The Rules
    To help you find the books you’re looking for, it is best to follow the basic rules at the National Library of Indonesia. And if you ever feel lost, just check out the board containing direction and information at the lobby, next to the giant bookshelf, which shows the themes of each floor.

    If you need more information before entering the library area, you can go to the second floor. There, you can register yourself, get a membership card, and gain all the information on the book you need from the provided computers. You can browse the title of the books using one of the computers and write down the section – mind you, some books can only be accessed with the help of the librarian.

    Make sure to put your bag in one of the lockers on the second floor as you are only allowed to take your laptop and stationery with you. The first six levels of the building serve as the entrance, information and service, office and exhibition areas, while the library areas are located from the 7th to the 24th floor.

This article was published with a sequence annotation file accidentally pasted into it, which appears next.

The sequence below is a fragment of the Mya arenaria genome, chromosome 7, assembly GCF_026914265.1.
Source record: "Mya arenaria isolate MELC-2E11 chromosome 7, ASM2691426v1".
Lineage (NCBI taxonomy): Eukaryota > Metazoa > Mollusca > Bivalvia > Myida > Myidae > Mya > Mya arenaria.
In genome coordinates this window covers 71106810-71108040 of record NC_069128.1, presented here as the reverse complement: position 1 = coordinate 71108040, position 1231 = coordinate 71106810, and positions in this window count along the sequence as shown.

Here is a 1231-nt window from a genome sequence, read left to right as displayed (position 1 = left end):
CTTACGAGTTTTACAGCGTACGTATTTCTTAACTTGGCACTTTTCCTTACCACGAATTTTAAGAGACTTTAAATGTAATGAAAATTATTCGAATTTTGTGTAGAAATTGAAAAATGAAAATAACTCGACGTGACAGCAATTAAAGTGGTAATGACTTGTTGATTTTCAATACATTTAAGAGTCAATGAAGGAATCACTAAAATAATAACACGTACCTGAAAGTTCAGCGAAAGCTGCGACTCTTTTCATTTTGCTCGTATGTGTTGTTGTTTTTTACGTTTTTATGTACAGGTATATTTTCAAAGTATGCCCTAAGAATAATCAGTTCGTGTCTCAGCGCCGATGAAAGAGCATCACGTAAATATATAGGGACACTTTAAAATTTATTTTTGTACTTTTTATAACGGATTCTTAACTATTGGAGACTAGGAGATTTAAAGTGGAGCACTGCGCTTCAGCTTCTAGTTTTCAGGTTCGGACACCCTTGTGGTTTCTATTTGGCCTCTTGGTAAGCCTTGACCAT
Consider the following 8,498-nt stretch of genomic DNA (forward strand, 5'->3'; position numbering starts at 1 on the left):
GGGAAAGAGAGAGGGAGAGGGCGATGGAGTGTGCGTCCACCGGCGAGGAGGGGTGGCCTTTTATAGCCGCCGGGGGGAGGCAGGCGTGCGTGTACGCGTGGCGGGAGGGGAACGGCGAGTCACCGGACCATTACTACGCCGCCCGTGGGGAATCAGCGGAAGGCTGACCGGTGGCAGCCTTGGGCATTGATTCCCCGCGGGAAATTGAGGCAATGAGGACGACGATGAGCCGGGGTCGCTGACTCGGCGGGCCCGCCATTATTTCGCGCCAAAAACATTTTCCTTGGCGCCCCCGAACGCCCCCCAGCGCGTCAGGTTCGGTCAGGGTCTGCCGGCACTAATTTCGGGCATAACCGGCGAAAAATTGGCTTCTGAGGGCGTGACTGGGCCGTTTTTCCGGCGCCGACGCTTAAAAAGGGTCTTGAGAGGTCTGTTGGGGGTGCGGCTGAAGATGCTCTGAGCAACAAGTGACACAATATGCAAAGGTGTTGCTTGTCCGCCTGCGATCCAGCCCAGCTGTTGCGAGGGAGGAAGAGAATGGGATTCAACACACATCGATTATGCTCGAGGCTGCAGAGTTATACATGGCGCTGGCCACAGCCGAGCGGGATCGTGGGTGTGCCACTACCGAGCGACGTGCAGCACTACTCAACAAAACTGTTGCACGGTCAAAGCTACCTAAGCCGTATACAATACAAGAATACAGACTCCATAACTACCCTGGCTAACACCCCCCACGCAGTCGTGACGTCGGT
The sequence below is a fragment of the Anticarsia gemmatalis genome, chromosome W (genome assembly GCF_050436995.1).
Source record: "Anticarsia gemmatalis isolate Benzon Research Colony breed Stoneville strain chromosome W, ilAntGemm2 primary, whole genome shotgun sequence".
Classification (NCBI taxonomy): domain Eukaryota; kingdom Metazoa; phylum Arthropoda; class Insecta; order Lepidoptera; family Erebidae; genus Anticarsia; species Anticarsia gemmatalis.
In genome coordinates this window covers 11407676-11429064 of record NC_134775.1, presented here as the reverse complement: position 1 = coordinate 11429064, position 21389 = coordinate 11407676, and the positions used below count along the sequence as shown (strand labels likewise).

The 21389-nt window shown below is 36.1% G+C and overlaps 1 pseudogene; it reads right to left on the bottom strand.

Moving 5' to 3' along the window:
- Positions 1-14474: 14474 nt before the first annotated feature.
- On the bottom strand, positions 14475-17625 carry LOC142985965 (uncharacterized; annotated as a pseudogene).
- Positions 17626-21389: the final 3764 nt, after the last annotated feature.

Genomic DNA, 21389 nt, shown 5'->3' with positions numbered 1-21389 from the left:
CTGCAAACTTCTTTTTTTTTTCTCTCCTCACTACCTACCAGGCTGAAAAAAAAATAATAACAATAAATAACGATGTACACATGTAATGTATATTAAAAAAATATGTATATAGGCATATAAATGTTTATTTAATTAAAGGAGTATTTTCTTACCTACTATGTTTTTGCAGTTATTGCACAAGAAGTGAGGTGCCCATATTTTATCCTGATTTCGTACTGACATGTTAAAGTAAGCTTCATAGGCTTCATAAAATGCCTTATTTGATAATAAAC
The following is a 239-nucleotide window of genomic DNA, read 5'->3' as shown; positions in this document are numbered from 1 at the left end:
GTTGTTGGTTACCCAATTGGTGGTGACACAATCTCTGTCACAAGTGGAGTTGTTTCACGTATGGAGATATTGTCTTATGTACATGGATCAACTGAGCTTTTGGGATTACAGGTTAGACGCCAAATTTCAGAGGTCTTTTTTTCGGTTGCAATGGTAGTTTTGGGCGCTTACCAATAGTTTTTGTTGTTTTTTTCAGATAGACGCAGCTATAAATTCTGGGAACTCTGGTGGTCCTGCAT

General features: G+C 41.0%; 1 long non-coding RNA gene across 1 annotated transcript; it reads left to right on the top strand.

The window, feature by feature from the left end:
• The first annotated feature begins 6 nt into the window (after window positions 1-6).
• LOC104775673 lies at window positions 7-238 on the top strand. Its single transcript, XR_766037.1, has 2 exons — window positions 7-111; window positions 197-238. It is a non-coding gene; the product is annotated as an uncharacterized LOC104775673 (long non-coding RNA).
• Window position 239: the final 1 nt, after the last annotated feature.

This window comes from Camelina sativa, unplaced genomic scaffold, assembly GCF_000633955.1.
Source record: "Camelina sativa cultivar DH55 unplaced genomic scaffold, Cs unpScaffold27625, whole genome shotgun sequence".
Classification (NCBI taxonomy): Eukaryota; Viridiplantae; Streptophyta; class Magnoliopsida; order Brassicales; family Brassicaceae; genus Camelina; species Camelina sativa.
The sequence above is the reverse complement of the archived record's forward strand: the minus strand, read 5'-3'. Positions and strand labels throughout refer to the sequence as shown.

Reaching the 7th floor is where the fun begins. This floor consists of a colorful room that is especially designed for children – it provides various books for kids as well as a playground and a nursery room. On this level, there is also a special section for the elderly and disabled people, including books in Braille. Other themes, such as audiovisual, closed and opened monograph collections, Indonesian academic science, and the archipelago’s cultural collections can be found from the 8th to 24th floor.